Free blacks grew, ate and sold watermelons, and as a result, it became a symbol of our freedom. Our ancestors sold watermelon to lift themselves out of poverty. Don’t be ashamed of that. If anything celebrate it as much as you can. Celebrate that someone’s uncle could live a better life because of a gourd fruit. We should educate ourselves and share that information not just with other black people but also non-black people so they too can be informed and approach these situations better in the future. Remember, during slavery that masters thought giving slaves watermelon was a sign of their benevolence and in return, they expected gratitude from the slaves. This is the origin of the minstrel show narrative and the overly enthusiastic watermelon appreciation. It’s unfortunate they have depicted us for years as simpletons, and voracious eaters all because of a fruit. It’s so simple yet complicated.

With that being said, after slavery, Black people continued to eat ribs, greens, and we drank Kool-Aid because that’s what we were and for some of us still

I’m not telling you to forget the stereotypes. I’m saying embrace them and live your life. I understand it’s a touchy topic. But don’t let people stop you from not only enjoying things but also celebrating your culture. The more you pretend these things are not a part of our history or distance yourself from them, the more you erase your history. You’re erasing the legacy of so many who worked hard to perfect those recipes. Aren’t we supposed to be celebrating our heritage? You shouldn’t feel embarrassed about eating that greasy chicken or juicy watermelon or that sugary kool-aid.

Because let’s be for real your ancestors weren’t lining up in droves to get on that slave ship, remember they were kidnapped. You shouldn’t be ashamed of eating the foods of slaves or those that suffered through Jim Crow and the Civil Rights Movement. Be proud that despite their predicament they had the ingenuity and perseverance to create greatness that is highly revered across generations and cultures. Be proud that your ancestors are the real chefs and the foundation of Southern American cuisine as they made something out of nothing. West African slaves brought the art of frying seasoned foods in palm oils to America. They often supplemented much of the scraps provided by their masters with foods they farmed, hunted and fished themselves. Every time you take a bite of watermelon, lick your greasy fried chicken stained fingers and slurp your grape Kool-Aid you are embodying every obstacle they overcame and injustices we are continuing to overcome.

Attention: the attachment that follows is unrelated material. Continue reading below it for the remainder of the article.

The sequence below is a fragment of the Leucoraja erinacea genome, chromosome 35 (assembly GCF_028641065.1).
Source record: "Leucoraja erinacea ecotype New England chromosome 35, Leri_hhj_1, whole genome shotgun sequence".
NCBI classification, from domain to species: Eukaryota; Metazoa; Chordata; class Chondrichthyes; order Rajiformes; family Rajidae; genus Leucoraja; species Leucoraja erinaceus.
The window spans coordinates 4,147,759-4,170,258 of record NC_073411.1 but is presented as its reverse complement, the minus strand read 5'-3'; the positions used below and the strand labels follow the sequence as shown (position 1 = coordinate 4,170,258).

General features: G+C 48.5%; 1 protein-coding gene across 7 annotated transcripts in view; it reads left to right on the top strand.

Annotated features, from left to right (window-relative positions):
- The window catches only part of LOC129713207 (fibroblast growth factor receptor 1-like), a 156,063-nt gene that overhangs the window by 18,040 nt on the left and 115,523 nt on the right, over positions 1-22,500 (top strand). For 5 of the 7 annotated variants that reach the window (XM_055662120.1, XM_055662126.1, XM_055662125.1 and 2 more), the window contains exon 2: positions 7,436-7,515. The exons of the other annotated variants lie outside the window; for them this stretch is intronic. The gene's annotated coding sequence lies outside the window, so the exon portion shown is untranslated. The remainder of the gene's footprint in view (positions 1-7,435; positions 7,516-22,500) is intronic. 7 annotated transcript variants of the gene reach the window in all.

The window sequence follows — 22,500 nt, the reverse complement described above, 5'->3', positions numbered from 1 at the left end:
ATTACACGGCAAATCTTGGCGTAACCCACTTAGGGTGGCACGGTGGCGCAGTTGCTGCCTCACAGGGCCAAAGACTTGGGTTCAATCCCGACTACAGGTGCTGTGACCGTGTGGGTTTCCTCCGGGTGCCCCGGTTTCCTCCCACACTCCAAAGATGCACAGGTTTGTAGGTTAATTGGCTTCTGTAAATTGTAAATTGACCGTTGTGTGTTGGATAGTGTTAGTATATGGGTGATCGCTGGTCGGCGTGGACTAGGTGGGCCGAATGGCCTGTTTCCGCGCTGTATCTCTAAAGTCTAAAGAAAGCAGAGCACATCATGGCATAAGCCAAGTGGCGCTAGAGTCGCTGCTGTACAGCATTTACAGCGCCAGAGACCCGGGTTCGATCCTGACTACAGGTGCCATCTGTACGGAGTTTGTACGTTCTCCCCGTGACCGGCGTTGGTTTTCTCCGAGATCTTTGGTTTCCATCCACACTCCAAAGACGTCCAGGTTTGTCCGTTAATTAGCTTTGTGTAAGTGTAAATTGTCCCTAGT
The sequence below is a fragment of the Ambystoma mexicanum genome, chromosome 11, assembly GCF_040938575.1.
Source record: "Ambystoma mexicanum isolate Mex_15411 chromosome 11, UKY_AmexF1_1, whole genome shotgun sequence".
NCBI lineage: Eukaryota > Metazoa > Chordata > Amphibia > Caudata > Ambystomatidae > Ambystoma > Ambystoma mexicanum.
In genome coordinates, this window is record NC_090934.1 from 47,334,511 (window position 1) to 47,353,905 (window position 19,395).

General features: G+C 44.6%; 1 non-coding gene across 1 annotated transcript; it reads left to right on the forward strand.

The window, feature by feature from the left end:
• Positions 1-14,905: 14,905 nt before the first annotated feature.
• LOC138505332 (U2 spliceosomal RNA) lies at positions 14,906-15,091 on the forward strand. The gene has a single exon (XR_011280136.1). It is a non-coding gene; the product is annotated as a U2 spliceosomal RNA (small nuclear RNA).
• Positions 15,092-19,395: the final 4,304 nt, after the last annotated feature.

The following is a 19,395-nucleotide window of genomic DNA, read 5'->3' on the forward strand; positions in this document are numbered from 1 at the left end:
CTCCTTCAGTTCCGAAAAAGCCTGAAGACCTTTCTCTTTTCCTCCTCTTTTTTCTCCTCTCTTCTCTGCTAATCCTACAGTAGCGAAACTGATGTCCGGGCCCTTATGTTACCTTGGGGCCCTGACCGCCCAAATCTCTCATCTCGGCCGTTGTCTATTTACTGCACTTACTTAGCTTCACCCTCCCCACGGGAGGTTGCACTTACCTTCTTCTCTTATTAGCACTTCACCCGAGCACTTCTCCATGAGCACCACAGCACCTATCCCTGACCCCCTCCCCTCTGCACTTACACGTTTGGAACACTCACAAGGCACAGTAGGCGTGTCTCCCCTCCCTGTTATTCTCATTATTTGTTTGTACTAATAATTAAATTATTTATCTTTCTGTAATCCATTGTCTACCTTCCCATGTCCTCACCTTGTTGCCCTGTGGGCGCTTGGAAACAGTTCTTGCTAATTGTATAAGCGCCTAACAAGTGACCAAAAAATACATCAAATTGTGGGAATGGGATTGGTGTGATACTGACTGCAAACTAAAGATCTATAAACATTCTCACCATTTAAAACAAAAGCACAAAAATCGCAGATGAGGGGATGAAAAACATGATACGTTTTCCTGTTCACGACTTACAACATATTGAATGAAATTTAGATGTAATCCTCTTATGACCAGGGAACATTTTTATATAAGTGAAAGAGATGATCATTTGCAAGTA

Your ancestors, my ancestors, they made some fucking deliciously iconic food from the scraps they had. Don’t be ashamed of eating a fruit, that white, Asian, Latin, hell all people equally enjoy. Furthermore, we need to stop worrying about what others think of us. We tell young children that all the time, ‘forget about what the others say,’ apply it to yourself. I’m not saying the words don’t hurt. I’m saying they aren’t worth the energy because the legacy of our people speaks for itself across continents and generations. Stop worrying about what white people think of YOUR FOOD – OUR FOOD.

At its simplest form, those people were intimidated by you to the point they shamed you for the food your ancestors ate for survival and some continue to shame us for just living. I mean look at the media, check the cookbooks – you’ve heard and seen the many incidents of gaslighting, lack of representation, the revisionist history, and cultural appropriation.

Yeah someone should be ashamed and it’s not Black people.